When we chat by phone, Shaputis sounds friendly and upbeat. But she says she’s still dealing what the personal and professional fall-out of 9/11.
“I’m not cured,” she says. “I’m not getting over it in all respects.”
She says feels guilty about playing “the pity card.”
“You’re already in trauma because we’ve been attacked. And my dream’s been squashed. But I really can’t complain, because people died.”
She rates her trauma as “a six or a seven when it happened and a three now.” But that three impacts her life, and her work.
“As writers, we have too many voices in our heads,” she says. “With PTSD, you have to fight to get past one more demon to stay about the keyboard.”
How can Shaputis deal with her dueling traumas?
“The two are inextricably linked,” says Maureen Clancy. “It’s really important to recognize this horrible global event happened. But there’s also a personal tragic event in her life.”
The first step to dealing with trauma is to acknowledge it’s real.
Ignore the people who say, “Get over it,” Clancy says. “They’re telling you’re a couple of different things: ’I can’t bear to hear your pain, so please shut up,’ ‘I’ve been through something worse’ and ‘This is the best I can say to you right now.’”
Instead, she recommends talking with a respected loved one, exploring online resources or working with a therapist to help “shrink the trauma from this is my whole entire world to just one thing that happened to me.”
Christine Gust recommends techniques that help rewrite the brain’s ingrained memories and associations of trauma. She points to NLP (Neuro-linguistic programming), a technique used to help race car drivers reframe bad races, among other things. She also likes EFT, a technique of tapping on meridian points on the head and body, to diminish the brain’s survival responses to past trauma.
“The reason I like it,” she says, “is because it’s effective.”
EFT sounds odd. But the word “effective” appeals to me. And when we speak on the phone, I’m in round two of my current old-tour trauma. So we try it.
Gust leads me through two rounds of tapping on the top of my head, face, hands and chest.
When we begin, I rate my PPSTD as 8. I’m sleepless and jittery-brained. I recently pulled out my library card to pay for my groceries (hello, painful metaphor!).
When we’re finished, I rate my stress as a three. I feel calm and can think clearly. That night, I sleep like a rock.
It sounds woo-woo. But Gust sees this transition as a natural progression.
“If we were dogs leaving the vet’s office, we would just shake it off or pant, and it’d be over,” she says. “People, on the other hand, replay events, creating neural pathways that replay old pain as new.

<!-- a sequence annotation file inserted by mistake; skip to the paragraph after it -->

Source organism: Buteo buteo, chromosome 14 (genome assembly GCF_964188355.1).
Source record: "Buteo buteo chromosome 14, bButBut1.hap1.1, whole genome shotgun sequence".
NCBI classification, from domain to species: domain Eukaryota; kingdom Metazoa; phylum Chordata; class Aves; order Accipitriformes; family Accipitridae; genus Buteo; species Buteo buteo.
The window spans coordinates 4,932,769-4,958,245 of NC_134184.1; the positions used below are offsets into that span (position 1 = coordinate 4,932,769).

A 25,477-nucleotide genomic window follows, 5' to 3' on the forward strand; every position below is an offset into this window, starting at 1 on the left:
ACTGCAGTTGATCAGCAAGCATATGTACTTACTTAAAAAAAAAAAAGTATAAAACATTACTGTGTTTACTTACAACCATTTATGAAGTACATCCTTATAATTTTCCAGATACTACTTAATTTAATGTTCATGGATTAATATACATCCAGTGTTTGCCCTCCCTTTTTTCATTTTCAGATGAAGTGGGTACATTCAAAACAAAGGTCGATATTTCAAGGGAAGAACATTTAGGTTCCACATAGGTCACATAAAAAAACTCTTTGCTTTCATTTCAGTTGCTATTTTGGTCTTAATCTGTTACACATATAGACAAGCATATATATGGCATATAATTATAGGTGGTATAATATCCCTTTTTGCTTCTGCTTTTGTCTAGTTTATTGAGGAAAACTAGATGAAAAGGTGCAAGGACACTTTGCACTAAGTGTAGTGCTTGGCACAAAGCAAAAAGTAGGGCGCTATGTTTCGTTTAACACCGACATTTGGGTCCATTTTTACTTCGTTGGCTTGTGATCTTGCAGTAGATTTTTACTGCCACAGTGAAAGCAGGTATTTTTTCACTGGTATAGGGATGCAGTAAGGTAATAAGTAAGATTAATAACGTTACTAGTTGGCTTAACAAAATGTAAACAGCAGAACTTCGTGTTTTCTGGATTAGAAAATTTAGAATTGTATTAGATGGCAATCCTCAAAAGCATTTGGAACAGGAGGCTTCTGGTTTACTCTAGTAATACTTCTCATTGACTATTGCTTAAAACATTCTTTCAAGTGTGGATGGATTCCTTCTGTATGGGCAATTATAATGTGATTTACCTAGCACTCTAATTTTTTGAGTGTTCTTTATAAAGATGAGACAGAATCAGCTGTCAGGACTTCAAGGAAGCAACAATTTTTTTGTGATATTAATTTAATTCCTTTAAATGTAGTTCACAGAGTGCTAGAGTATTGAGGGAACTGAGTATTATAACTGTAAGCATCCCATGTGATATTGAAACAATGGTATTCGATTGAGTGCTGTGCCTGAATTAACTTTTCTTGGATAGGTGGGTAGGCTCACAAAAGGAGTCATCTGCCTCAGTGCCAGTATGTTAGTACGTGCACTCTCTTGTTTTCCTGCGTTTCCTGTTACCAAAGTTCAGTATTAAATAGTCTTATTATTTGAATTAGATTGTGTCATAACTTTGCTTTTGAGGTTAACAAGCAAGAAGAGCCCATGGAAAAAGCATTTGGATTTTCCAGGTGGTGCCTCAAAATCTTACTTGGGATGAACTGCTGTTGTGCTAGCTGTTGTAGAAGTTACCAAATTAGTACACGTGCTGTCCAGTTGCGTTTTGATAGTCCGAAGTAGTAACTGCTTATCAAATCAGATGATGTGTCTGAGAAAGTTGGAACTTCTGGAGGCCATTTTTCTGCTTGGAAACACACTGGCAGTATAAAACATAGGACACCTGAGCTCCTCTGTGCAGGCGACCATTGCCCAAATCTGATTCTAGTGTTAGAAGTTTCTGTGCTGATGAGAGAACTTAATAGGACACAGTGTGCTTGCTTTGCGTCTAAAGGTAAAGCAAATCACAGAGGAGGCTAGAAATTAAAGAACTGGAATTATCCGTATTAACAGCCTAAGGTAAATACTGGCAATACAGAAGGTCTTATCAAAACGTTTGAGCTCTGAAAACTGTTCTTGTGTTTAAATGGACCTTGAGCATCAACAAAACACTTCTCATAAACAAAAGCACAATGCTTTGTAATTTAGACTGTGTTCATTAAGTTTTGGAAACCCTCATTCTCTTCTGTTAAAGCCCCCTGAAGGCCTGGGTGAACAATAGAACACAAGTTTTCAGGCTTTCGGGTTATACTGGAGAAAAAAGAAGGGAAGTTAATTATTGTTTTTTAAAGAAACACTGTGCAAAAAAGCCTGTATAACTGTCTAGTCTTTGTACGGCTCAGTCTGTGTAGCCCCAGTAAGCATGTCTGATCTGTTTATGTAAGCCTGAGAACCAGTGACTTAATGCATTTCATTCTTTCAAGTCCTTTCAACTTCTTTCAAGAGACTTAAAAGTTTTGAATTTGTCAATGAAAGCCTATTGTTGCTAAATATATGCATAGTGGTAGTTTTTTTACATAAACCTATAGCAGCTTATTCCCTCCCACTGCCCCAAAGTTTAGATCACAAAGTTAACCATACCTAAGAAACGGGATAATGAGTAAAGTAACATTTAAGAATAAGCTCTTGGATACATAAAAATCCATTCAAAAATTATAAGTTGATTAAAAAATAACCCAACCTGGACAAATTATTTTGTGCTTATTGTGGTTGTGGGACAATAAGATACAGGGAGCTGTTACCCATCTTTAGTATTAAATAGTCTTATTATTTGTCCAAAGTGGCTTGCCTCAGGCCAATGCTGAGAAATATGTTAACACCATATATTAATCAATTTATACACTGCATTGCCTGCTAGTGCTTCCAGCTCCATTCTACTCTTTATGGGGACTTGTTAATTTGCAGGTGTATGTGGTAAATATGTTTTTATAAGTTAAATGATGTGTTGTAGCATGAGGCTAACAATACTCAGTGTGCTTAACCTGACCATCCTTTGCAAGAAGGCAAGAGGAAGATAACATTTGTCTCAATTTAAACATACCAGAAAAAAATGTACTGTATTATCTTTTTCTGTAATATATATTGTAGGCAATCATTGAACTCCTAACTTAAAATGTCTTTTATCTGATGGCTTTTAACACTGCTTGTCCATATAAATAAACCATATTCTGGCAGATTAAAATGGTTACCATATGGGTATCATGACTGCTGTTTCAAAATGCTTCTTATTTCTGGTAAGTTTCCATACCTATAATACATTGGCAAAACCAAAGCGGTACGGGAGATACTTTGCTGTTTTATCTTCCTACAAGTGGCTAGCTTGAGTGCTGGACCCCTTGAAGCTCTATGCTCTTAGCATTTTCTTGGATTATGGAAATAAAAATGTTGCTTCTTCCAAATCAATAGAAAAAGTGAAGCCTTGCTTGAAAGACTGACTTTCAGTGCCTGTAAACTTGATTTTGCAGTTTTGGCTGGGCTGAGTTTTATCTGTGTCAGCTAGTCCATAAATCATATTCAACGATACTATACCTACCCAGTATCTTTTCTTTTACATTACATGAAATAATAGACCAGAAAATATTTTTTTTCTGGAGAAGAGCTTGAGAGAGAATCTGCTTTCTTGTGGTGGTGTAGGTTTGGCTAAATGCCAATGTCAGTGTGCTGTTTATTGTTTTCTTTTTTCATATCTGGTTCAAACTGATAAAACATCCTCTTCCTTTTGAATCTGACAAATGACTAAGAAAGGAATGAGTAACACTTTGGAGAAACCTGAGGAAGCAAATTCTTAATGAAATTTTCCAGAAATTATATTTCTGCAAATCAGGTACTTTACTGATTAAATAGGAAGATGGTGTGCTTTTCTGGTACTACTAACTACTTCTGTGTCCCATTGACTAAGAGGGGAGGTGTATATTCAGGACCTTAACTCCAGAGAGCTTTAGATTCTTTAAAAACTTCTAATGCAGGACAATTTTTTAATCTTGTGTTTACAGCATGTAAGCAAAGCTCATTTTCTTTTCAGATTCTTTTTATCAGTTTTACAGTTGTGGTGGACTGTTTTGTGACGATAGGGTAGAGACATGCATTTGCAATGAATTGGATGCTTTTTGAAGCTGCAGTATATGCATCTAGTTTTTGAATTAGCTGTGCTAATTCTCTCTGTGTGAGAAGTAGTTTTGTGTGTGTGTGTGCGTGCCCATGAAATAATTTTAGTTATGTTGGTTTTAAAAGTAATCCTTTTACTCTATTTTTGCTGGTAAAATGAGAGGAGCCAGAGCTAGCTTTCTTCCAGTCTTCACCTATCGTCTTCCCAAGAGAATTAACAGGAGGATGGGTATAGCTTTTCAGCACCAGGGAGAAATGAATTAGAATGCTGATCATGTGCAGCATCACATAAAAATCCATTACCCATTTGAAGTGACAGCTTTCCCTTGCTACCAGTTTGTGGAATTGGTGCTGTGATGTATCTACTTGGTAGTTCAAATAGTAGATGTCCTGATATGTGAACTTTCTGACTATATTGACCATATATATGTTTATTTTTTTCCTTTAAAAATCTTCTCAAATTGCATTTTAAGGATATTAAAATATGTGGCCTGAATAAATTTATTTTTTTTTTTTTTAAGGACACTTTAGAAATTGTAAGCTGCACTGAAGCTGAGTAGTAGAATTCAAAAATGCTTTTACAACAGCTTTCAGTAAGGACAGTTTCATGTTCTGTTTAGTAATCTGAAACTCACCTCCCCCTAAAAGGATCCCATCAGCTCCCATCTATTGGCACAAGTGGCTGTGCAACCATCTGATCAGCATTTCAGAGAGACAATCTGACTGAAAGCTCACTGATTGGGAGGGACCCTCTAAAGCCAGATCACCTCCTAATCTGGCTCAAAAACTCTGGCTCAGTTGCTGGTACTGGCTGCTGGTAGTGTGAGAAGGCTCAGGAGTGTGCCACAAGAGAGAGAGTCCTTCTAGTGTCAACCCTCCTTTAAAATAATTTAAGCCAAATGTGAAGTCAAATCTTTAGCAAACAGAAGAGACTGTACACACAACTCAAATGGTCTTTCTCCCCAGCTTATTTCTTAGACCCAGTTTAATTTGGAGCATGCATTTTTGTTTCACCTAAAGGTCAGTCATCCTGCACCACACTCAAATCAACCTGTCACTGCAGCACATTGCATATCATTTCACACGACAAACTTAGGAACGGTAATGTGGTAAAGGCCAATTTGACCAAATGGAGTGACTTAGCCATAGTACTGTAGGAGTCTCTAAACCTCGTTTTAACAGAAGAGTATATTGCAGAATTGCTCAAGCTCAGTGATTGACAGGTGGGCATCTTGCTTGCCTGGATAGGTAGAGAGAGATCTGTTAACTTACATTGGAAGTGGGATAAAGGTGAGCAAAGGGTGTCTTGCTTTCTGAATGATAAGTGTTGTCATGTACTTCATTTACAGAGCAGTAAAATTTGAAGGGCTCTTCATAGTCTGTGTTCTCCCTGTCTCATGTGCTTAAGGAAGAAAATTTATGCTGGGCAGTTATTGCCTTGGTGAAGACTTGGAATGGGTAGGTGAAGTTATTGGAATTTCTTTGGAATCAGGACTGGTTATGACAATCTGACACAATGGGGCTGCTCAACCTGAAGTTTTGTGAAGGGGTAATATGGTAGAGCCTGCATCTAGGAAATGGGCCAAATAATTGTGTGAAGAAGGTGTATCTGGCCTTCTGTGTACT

Another way to bypass those painful, ingrained neural pathways is to ask new questions about old traumas.
“It engages the mind in a more positive way,” Gust says.
Some questions she recommends are, “What if I don’t have the whole picture yet?” and “What’s possible I haven’t thought of?”
And this one, which Gust offers to authors as a passionate reader: “Who’s looking for this book?”
She’s serious. “That latest book on pruning I bought? Thank God someone published it!” Gust says.
Which brings us to the happy form of stress known as eustress.
NYC author Judith Glynn’s experiences as a travel article writer inspired her first book. She reports feeling a stressful sense of loss after publishing it. That sense of loss motivated her to revisit an old manuscript. That manuscript became her second book.
“Now people are asking me what’s my next book?” she emails. “That’s stress, too, but one I can manage as I think about another book.”
In Seattle, Kathleen Shaputis is finding unexpected success as a romance novelist while working a day job at a printing company. And she’s thinking about writing a second edition of Grandmas Online.
I ask her if she sees this second edition as a second chance to rewrite history, or a different chance altogether.
“It’s a different chance,” she says. “It’s a whole different world ten years later. I think it’d be a lot of fun. It could be bigger, better and more if I let myself do it.
“I should just kick myself and go do it,” she says.
Or, perhaps, a few taps could do the trick?
Sharon Glassman is an author and performer living in Colorado. She performs and sings episodes from her live novel-with-songs, BLAME IT ON HOBOKEN, at public and private events called The Lazy Person’s Book Club